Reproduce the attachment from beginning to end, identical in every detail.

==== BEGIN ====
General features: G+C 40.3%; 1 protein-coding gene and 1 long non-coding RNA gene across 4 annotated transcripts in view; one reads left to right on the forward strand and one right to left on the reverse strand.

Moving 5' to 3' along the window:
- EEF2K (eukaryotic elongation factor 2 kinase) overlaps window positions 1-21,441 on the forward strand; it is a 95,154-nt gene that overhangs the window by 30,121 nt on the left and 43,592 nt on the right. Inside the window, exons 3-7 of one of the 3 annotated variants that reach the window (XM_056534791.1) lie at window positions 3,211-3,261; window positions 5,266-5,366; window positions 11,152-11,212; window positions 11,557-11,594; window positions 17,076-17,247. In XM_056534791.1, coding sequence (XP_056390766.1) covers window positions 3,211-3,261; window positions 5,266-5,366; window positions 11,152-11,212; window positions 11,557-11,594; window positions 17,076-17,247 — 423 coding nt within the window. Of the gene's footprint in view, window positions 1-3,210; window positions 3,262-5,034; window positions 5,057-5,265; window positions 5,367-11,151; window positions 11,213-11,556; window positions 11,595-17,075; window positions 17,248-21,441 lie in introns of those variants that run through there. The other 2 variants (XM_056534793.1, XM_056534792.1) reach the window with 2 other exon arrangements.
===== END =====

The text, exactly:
General features: G+C 40.3%; 1 protein-coding gene and 1 long non-coding RNA gene across 4 annotated transcripts in view; one reads left to right on the forward strand and one right to left on the reverse strand.

Moving 5' to 3' along the window:
- EEF2K (eukaryotic elongation factor 2 kinase) overlaps window positions 1-21,441 on the forward strand; it is a 95,154-nt gene that overhangs the window by 30,121 nt on the left and 43,592 nt on the right. Inside the window, exons 3-7 of one of the 3 annotated variants that reach the window (XM_056534791.1) lie at window positions 3,211-3,261; window positions 5,266-5,366; window positions 11,152-11,212; window positions 11,557-11,594; window positions 17,076-17,247. In XM_056534791.1, coding sequence (XP_056390766.1) covers window positions 3,211-3,261; window positions 5,266-5,366; window positions 11,152-11,212; window positions 11,557-11,594; window positions 17,076-17,247 — 423 coding nt within the window. Of the gene's footprint in view, window positions 1-3,210; window positions 3,262-5,034; window positions 5,057-5,265; window positions 5,367-11,151; window positions 11,213-11,556; window positions 11,595-17,075; window positions 17,248-21,441 lie in introns of those variants that run through there. The other 2 variants (XM_056534793.1, XM_056534792.1) reach the window with 2 other exon arrangements.